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David Lissner
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Eat this! Reezy-peezy, a taste of antebellum South Carolina

Big Jones’ reezy-peezy.

Big Jones’ reezy-peezy.

What it is: Reezy-peezy is a historic Low Country dish of rice topped with red-pea gravy. It is traditionally made with heirloom Carolina gold rice, a precursor to long-grain rice, introduced in the 17th century, and the rare, small Sea Island red peas, an ancient type of crowder pea, related to black-eyes, with a rich, earthy flavor. Typical flavorings include smoked pork, onions, mushrooms and spices.

Paul Fehribach

Paul Fehribach

Where it comes from: An African-influenced recipe dating to 1700s, reezy-peezy originated in the Sea Islands of South Carolina with the African Creole people known as the Gullah. Some historians believe the name comes from the Italian rize a beze, an 11th-century dish of new peas and rice served at the Feast of St. Mark, indicating influence from pre-Civil War Italian settlers as well.

What to do with it: While simple versions of reezy-peezy feature simmered red peas over steamed rice, Chef Paul Fehribach at Big Jones in Andersonville updates the dish by forming the rice into crispy sauteed cakes and serving them over the pureed red peas with braised beet greens and an assortment of his house-made Southern-style pickles.

The signature ingredients aren’t available at retail in Chicago, but they can be mail-ordered. A less fully flavored approximation of the dish could be made substituting arborio rice and black-eyed peas.

Big Jones’ reezy-peezy
Chef Paul Fehribach

6 cups Sea Island pea puree
4 to 6 servings Carolina Gold rice cakes
4 to 6 cups cooked beet greens
Assorted Southern-style pickles

Heat the pea puree. Meanwhile, saute the rice cakes and cook the greens. Ladle the puree into plates or shallow bowls and top with rice cakes and beet greens. Garnish with an assortment of pickles. 4 to 6 servings.

Carolina Gold rice cakes

1/2 pound Carolina gold rice*
2 cups cold water
1 teaspoon salt
1/8 teaspoon ground red pepper
1 bay leaf
2 tablespoons minced green onion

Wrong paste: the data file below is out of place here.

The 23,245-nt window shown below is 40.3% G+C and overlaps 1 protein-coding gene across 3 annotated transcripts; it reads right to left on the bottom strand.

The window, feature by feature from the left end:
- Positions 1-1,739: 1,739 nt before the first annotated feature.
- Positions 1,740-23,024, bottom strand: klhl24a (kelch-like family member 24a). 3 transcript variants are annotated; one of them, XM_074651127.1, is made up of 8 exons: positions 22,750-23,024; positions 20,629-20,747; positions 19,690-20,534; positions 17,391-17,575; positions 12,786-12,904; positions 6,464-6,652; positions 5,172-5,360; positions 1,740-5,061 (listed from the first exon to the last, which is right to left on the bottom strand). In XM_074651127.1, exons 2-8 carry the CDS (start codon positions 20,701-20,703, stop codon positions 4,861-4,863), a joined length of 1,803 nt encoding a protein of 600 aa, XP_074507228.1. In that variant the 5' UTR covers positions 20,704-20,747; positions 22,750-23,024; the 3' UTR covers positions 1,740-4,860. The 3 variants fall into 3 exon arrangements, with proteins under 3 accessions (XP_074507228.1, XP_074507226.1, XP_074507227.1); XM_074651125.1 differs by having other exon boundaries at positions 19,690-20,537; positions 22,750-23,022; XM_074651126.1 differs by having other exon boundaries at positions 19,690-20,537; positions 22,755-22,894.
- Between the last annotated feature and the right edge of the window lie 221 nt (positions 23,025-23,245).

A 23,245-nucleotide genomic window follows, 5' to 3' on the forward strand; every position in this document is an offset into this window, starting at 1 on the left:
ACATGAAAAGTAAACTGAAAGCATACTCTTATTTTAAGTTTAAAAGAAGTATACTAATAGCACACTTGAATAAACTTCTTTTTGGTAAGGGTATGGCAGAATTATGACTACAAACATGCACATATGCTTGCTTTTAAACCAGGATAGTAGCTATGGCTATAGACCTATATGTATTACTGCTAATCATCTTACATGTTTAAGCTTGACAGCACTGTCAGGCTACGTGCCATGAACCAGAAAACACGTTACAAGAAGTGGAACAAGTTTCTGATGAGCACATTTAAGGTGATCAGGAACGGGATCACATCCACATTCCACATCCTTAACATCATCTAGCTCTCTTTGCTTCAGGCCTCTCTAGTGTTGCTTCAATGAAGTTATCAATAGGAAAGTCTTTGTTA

2 ounces mirliton chow-chow, drained and chopped finely
1 tablespoon chopped fresh chervil
1 teaspoon fresh picked thyme leaves
Vegetable oil, olive oil or butter for sauteing

In a 1-quart nonreactive saucepan over medium heat, combine the rice, water, salt, red pepper and bay leaf and bring to a boil, then cover and reduce to a simmer. The rice will cook in 15 to 20 minutes if it’s new crop, a bit longer if it’s dried. Once cooked, remove from the heat and let stand, covered, an additional 30 minutes before turning out into a shallow pan to cool. Discard the bay leaf.

Once the rice is cool enough to handle, place in a sturdy bowl and add the green onion, chow-chow, chervil, and thyme. Using either your bare hands or a stiff wooden spoon, pound and knead the rice until it’s very sticky and holds firmly when pressed into cakes. This will take some elbow grease and about 5 minutes. Alternatively, place in your mixer with the paddle attachment and blend on medium speed until the mixture forms a coarse ball.

Shape rice into cakes, 2 to 4 ounces each, depending on your taste. They can now be individually wrapped and refrigerated until needed.

Before serving, saute over medium heat in a small amount of vegetable oil or butter. When browned on both sides and steaming hot throughout, serve at once. 4 to 6 servings.

* Note: This recipe will not work with just any rice. Arborio or glutinous rice can be substituted, but the flavor will not be as good as with Carolina gold.

Sea Island pea puree

2 tablespoons vegetable oil
8 ounces shallots, peeled and coarsely chopped
1/2 ounce fresh garlic, peeled and mashed
1 cup dried Sea Island red peas
About 4 cups mushroom stock, plus more if needed
2 teaspoons salt, or more to taste
1/2 teaspoon ground red pepper
3 bay leaves

In a 2-quart nonreactive saucepan over medium-high heat, heat the vegetable oil until just smoking. Add the shallots and garlic and saute, stirring often, for several minutes, until the shallots just start to caramelize. Add the remaining ingredients and bring to a boil. Reduce the heat to simmer and simmer, uncovered, until peas are thoroughly cooked and falling apart. Remove the bay leaves.

Puree in the blender in batches until smooth and creamy. Add more stock if a thinner consistency is desired. The texture should be like a thick bisque. Alternatively, you can serve the peas whole. Reheat to a boil, stirring often, before serving. Makes 6 cups, 4 to 6 servings.

Beet greens

1 small onion, sliced thinly
2 cloves garlic, mashed
1/4 cup sliced mushrooms, preferably shiitakes, chanterelles or royal trumpets
Vegetable oil, olive oil or butter for sauteing
Greens from two bunches beets, washed, large ribs removed
1 cup cold water
4 tablespoons distilled white vinegar
1 teaspoon salt or to taste
1 teaspoon chili flakes
1 teaspoon worcestershire sauce (optional)

In a 4-quart saucepan, over medium heat, saute the onion and garlic in the oil. Add the mushrooms and continue to saute until the mushrooms are soft. Add the remaining ingredients and cover.

Allow the greens to steam until thoroughly wilted. Remove the lid and stir, turning the greens over, while boiling to reduce the liquid until it has a nice intense flavor. Correct seasoning (most will prefer another 1/2 to 1 teaspoon salt) and serve at once. 4 to 6 servings.

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Eat this! Chow chow and piccalilli pickle the Southern harvest

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